Northeastern Syria: France committed to territories liberated from Daesh


In March 2019, the work of the Global Coalition against Daesh and its partners from the Syrian Democratic Forces helped liberate the final territorial strongholds still controlled by Daesh. The terrorist organization, however, continues to threaten the region. It is for this reason that France remains committed within the international community to prevent any resurgence from Daesh and achieve a full and sustainable victory.

Since the liberation of Raqqa in October 2017, France has been involved in helping populations which had suffered the tyranny of Daesh and in rehabilitating liberated territories. Dozens of projects led by local and international NGOs or United Nations agencies were supported, totalling over €82 million between 2017 and 2020.

This aid aimed to:

  • help displaced persons,
  • facilitate the return of populations,
  • help stabilize the region in order to fight against the resurgence of Daesh.

The humanitarian assistance and stabilization provided by France in northeastern Syria is based around several areas:

Rebuilding health infrastructures

Health is a priority for France in northeastern Syria. French-supported projects have helped rehabilitate major infrastructures and create new establishments (mobile clinics and primary, secondary and tertiary health centres), including in displacement camps.
France financed the reopening of Raqqa national hospital and is currently supporting the operations of eleven departments in the hospital. It is also contributing to staff training programmes in Derek and Raqqa.
In the face of the risks linked to COVID-19, France is also financing protective equipment, intensive care beds and specialized training for staff.

Mine clearing and training local experts

French aid helped mine clearance activities in several parts of the city of Raqqa and many villages in the regions of Al-Hasakah, Raqqa and Deir ez-Zor.
France is also helping to train independent local experts in mine clearance and to organize training for over 74,000 people to raise awareness of the risks posed by mines in areas which have been liberated from Daesh.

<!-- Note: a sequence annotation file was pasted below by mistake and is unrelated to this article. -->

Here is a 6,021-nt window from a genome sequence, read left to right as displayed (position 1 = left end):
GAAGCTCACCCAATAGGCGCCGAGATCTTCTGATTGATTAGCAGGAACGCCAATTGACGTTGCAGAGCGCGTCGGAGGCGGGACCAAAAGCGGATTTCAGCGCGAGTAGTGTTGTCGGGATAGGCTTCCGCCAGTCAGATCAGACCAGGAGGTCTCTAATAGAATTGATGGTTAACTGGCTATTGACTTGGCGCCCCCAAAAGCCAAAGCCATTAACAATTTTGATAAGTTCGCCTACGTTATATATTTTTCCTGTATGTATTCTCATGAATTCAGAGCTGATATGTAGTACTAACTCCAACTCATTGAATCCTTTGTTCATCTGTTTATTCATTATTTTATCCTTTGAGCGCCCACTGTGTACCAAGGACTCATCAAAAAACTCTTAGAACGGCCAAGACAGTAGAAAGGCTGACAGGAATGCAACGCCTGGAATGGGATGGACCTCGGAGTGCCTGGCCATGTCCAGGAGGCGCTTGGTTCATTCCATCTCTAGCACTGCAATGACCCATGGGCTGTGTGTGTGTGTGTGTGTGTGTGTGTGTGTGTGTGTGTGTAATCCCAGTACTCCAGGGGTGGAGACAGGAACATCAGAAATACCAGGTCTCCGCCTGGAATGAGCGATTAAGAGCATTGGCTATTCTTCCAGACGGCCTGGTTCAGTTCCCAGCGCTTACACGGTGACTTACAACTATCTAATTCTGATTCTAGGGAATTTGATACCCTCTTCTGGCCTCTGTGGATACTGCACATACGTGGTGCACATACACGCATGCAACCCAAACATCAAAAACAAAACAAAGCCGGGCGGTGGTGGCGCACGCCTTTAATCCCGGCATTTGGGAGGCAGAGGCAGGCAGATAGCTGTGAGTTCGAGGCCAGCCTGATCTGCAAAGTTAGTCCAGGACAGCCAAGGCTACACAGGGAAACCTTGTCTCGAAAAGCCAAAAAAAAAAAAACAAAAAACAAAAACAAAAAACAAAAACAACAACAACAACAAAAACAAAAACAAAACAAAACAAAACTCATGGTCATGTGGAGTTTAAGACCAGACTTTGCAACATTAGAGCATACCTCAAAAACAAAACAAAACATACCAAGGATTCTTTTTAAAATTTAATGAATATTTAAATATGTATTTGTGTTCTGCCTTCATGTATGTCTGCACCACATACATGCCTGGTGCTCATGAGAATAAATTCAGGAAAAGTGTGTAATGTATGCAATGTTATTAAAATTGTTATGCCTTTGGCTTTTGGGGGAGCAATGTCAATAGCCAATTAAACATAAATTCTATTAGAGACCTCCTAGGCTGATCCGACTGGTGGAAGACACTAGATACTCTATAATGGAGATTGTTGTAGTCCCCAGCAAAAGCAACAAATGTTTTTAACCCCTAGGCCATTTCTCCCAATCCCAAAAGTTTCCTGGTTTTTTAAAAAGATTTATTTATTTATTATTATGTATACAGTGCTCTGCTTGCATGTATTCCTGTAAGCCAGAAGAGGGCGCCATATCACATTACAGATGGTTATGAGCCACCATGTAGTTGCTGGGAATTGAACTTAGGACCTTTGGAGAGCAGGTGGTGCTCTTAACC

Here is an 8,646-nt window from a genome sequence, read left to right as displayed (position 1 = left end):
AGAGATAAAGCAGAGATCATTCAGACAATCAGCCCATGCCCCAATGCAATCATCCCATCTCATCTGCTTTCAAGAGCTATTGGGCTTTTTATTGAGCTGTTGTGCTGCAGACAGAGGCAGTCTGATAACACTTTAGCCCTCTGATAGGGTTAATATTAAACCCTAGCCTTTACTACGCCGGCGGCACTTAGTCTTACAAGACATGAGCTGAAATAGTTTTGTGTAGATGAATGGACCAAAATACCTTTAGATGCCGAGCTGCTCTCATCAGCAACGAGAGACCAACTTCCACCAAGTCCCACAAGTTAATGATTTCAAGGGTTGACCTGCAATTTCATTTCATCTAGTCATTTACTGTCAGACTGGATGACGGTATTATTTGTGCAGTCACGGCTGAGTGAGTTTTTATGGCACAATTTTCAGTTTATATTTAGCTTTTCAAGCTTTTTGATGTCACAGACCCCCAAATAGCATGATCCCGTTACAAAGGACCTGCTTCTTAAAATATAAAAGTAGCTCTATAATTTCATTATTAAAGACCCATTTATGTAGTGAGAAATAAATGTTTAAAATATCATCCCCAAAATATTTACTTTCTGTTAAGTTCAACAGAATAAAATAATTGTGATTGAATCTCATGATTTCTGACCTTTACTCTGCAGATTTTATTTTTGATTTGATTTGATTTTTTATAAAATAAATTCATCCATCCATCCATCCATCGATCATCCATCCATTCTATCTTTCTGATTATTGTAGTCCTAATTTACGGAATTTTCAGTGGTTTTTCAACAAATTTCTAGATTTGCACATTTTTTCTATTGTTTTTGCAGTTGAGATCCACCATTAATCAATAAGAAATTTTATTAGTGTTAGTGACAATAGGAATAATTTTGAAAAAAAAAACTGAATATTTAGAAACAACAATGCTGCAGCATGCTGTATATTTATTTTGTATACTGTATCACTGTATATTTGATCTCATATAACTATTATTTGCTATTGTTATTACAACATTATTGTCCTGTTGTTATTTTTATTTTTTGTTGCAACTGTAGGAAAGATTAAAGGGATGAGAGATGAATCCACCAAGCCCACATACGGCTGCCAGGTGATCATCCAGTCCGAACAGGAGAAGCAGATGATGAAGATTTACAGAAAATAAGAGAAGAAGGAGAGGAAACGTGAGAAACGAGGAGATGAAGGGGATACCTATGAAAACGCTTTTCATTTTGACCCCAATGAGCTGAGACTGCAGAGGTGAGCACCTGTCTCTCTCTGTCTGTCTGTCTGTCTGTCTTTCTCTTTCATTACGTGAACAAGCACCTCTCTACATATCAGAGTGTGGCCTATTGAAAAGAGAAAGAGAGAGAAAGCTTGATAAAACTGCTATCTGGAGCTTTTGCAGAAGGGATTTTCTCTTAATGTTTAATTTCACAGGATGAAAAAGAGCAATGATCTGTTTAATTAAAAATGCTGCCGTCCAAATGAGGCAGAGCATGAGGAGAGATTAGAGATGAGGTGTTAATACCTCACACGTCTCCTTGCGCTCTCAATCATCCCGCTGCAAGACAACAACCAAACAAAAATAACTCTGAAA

Providing food aid and supporting agriculture

Thanks to France’s support, food stocks were distributed in many localities and in Aricha displacement camp.
500,000 vulnerable persons have received French food aid over the last few months.

France is also helping the local economy by supporting 600 self-employed people, as well as the farming sector by providing small grants to farmers and helping to restore bakeries.

Enabling the supply of drinking water

France is helping supply the population of Raqqa and its province with drinking water by installing water tanks and repairing pumping stations. 21 stations have been rehabilitated in Raqqa and Deir ez-Zor Governorates. It also funded the refilling of the Suwar canal which irrigates 4,000 hectares of farmland in the Deir-ez-Zor region.

Providing hygiene kits to displacement camps

France supports the work of NGOs and international organizations who are helping displaced persons in northeastern Syria by providing hygiene products and shelters. In 2020, this aid helped 67,000 people, with special focus on the COVID-19 pandemic.

Protecting and educating children

After being heavily hit by 10 years of war and Daesh’s tyranny, the education sector is receiving support from many projects to which France contributes. These projects enabled multi-faith schools, psychosocial support structures and aid for school integration to be rehabilitated or created, particularly for displaced populations. Over 5,600 children and parents from the Raqqa and Al-Hasakah regions take part in school catch-up programmes and receive psychosocial support.

Supporting civil society and media

France is helping to increase the professionalization of many local civil society organizations as well as independent local media. It also supports projects to encourage dialogue between communities in northeastern Syria on governance and local representation issues.

March 2021